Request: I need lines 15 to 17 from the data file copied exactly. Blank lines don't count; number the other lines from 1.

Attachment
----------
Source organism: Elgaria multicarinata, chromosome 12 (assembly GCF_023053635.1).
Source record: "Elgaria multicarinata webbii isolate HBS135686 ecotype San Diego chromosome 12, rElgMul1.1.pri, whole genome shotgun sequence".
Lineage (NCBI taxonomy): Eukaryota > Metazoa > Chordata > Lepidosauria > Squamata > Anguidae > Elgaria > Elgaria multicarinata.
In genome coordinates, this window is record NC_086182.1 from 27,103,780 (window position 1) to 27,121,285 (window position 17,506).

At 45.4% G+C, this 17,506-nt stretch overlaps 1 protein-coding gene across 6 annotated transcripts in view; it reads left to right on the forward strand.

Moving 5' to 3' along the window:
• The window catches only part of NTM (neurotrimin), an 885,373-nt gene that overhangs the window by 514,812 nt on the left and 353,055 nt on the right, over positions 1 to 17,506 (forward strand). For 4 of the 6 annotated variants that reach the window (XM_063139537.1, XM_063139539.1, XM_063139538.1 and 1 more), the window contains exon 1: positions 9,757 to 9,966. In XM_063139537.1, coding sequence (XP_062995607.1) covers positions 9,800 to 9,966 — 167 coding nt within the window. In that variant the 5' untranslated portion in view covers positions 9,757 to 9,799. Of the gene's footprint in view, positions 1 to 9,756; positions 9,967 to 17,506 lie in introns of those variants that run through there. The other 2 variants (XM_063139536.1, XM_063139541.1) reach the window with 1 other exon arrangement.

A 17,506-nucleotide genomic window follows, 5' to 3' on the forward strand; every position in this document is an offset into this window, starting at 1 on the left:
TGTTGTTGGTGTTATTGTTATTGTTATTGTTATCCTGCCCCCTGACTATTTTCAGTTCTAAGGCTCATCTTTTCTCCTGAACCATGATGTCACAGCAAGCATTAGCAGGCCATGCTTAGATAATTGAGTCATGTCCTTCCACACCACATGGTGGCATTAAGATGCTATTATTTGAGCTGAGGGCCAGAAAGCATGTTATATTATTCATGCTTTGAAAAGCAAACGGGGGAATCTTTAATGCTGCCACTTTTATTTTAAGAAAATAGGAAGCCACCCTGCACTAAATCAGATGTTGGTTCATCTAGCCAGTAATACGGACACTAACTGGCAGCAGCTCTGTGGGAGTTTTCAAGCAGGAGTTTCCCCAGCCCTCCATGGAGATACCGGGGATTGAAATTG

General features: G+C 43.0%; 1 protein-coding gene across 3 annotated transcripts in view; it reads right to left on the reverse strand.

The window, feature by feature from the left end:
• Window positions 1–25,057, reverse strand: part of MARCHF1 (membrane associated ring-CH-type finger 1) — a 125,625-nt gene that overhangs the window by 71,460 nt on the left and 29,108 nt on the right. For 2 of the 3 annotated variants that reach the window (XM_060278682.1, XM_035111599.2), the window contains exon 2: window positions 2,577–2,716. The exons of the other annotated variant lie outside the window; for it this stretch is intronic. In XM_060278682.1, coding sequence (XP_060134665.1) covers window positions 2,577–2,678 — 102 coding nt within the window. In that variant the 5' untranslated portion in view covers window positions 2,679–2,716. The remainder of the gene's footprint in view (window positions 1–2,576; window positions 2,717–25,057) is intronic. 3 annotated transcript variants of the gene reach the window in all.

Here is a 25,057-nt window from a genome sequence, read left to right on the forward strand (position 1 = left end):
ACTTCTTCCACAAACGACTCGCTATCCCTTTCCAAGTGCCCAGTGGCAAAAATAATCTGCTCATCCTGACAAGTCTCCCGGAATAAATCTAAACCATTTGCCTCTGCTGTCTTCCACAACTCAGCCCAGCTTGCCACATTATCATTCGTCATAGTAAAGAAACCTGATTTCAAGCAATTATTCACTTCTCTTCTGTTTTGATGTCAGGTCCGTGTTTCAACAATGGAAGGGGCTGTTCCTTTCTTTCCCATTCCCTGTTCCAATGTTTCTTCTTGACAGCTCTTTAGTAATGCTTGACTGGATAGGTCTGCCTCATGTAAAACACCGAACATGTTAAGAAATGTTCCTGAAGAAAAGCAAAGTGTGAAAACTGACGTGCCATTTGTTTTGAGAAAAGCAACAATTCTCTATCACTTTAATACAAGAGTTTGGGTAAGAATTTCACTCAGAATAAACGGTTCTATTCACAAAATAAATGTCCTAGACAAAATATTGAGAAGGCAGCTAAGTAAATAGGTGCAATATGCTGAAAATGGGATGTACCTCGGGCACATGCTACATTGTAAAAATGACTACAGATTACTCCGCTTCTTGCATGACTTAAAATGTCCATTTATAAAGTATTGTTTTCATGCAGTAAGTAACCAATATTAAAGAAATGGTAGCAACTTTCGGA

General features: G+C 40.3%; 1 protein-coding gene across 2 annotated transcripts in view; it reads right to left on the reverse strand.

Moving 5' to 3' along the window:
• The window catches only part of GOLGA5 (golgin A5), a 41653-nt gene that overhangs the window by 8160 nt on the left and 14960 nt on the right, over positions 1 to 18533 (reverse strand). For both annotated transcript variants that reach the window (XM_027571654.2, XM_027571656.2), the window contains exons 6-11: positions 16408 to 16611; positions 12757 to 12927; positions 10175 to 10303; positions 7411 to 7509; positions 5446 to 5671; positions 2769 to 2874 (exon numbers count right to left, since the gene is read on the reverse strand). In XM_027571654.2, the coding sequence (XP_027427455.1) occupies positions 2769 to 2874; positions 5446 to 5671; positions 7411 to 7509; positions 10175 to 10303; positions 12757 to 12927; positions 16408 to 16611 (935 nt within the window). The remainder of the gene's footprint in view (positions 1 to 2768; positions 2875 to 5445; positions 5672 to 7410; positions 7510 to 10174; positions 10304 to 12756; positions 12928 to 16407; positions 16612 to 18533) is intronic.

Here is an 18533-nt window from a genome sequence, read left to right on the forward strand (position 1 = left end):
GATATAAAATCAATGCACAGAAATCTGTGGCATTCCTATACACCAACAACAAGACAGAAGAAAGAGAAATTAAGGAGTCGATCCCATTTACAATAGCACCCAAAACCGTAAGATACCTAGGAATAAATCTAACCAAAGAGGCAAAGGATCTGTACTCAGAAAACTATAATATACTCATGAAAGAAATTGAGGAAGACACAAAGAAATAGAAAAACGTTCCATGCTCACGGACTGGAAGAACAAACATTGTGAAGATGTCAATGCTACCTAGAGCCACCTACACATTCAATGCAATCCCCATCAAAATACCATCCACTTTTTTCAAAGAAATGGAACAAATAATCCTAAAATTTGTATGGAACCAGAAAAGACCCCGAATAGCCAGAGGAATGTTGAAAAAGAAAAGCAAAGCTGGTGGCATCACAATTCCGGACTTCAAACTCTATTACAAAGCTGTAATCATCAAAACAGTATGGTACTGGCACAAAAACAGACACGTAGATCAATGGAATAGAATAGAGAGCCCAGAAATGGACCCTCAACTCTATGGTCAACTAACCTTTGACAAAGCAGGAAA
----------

General features: G+C 40.3%; 1 protein-coding gene across 2 annotated transcripts in view; it reads right to left on the reverse strand.

Moving 5' to 3' along the window:
• The window catches only part of GOLGA5 (golgin A5), a 41653-nt gene that overhangs the window by 8160 nt on the left and 14960 nt on the right, over positions 1 to 18533 (reverse strand). For both annotated transcript variants that reach the window (XM_027571654.2, XM_027571656.2), the window contains exons 6-11: positions 16408 to 16611; positions 12757 to 12927; positions 10175 to 10303; positions 7411 to 7509; positions 5446 to 5671; positions 2769 to 2874 (exon numbers count right to left, since the gene is read on the reverse strand). In XM_027571654.2, the coding sequence (XP_027427455.1) occupies positions 2769 to 2874; positions 5446 to 5671; positions 7411 to 7509; positions 10175 to 10303; positions 12757 to 12927; positions 16408 to 16611 (935 nt within the window). The remainder of the gene's footprint in view (positions 1 to 2768; positions 2875 to 5445; positions 5672 to 7410; positions 7510 to 10174; positions 10304 to 12756; positions 12928 to 16407; positions 16612 to 18533) is intronic.